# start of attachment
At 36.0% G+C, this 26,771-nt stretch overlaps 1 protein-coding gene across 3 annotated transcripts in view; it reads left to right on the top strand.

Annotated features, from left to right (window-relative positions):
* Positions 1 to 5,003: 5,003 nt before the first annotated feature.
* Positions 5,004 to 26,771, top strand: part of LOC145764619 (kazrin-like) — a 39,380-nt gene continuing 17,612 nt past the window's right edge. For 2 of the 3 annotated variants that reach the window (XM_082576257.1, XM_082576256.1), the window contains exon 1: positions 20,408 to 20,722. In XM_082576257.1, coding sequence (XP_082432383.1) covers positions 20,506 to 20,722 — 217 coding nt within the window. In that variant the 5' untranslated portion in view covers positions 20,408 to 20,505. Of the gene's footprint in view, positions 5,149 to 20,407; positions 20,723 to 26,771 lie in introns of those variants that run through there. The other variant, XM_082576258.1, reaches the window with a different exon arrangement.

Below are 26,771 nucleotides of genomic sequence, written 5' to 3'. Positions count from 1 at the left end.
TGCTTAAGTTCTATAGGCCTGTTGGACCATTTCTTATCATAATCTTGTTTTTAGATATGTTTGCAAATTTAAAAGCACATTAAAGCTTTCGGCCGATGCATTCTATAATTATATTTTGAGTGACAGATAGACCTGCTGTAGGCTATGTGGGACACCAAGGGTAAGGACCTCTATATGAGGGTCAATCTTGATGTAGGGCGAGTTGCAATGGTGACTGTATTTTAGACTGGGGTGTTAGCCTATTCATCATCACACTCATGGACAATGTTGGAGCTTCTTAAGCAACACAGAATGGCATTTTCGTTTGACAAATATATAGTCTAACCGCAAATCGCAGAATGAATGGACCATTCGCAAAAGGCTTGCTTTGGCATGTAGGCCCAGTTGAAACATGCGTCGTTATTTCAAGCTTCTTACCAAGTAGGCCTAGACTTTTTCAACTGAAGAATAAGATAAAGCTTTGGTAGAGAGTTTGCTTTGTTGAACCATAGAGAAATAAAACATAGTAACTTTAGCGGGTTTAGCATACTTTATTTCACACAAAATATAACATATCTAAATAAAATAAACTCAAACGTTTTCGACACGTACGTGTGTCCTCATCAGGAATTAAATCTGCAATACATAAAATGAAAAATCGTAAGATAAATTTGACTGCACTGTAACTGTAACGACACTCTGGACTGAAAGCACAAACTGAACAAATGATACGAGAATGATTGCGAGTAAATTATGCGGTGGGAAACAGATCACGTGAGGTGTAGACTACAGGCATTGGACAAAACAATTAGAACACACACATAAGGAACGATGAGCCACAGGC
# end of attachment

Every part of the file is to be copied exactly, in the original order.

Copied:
At 36.0% G+C, this 26,771-nt stretch overlaps 1 protein-coding gene across 3 annotated transcripts in view; it reads left to right on the top strand.

Annotated features, from left to right (window-relative positions):
* Positions 1 to 5,003: 5,003 nt before the first annotated feature.
* Positions 5,004 to 26,771, top strand: part of LOC145764619 (kazrin-like) — a 39,380-nt gene continuing 17,612 nt past the window's right edge. For 2 of the 3 annotated variants that reach the window (XM_082576257.1, XM_082576256.1), the window contains exon 1: positions 20,408 to 20,722. In XM_082576257.1, coding sequence (XP_082432383.1) covers positions 20,506 to 20,722 — 217 coding nt within the window. In that variant the 5' untranslated portion in view covers positions 20,408 to 20,505. Of the gene's footprint in view, positions 5,149 to 20,407; positions 20,723 to 26,771 lie in introns of those variants that run through there. The other variant, XM_082576258.1, reaches the window with a different exon arrangement.

Below are 26,771 nucleotides of genomic sequence, written 5' to 3'. Positions count from 1 at the left end.
TGCTTAAGTTCTATAGGCCTGTTGGACCATTTCTTATCATAATCTTGTTTTTAGATATGTTTGCAAATTTAAAAGCACATTAAAGCTTTCGGCCGATGCATTCTATAATTATATTTTGAGTGACAGATAGACCTGCTGTAGGCTATGTGGGACACCAAGGGTAAGGACCTCTATATGAGGGTCAATCTTGATGTAGGGCGAGTTGCAATGGTGACTGTATTTTAGACTGGGGTGTTAGCCTATTCATCATCACACTCATGGACAATGTTGGAGCTTCTTAAGCAACACAGAATGGCATTTTCGTTTGACAAATATATAGTCTAACCGCAAATCGCAGAATGAATGGACCATTCGCAAAAGGCTTGCTTTGGCATGTAGGCCCAGTTGAAACATGCGTCGTTATTTCAAGCTTCTTACCAAGTAGGCCTAGACTTTTTCAACTGAAGAATAAGATAAAGCTTTGGTAGAGAGTTTGCTTTGTTGAACCATAGAGAAATAAAACATAGTAACTTTAGCGGGTTTAGCATACTTTATTTCACACAAAATATAACATATCTAAATAAAATAAACTCAAACGTTTTCGACACGTACGTGTGTCCTCATCAGGAATTAAATCTGCAATACATAAAATGAAAAATCGTAAGATAAATTTGACTGCACTGTAACTGTAACGACACTCTGGACTGAAAGCACAAACTGAACAAATGATACGAGAATGATTGCGAGTAAATTATGCGGTGGGAAACAGATCACGTGAGGTGTAGACTACAGGCATTGGACAAAACAATTAGAACACACACATAAGGAACGATGAGCCACAGGC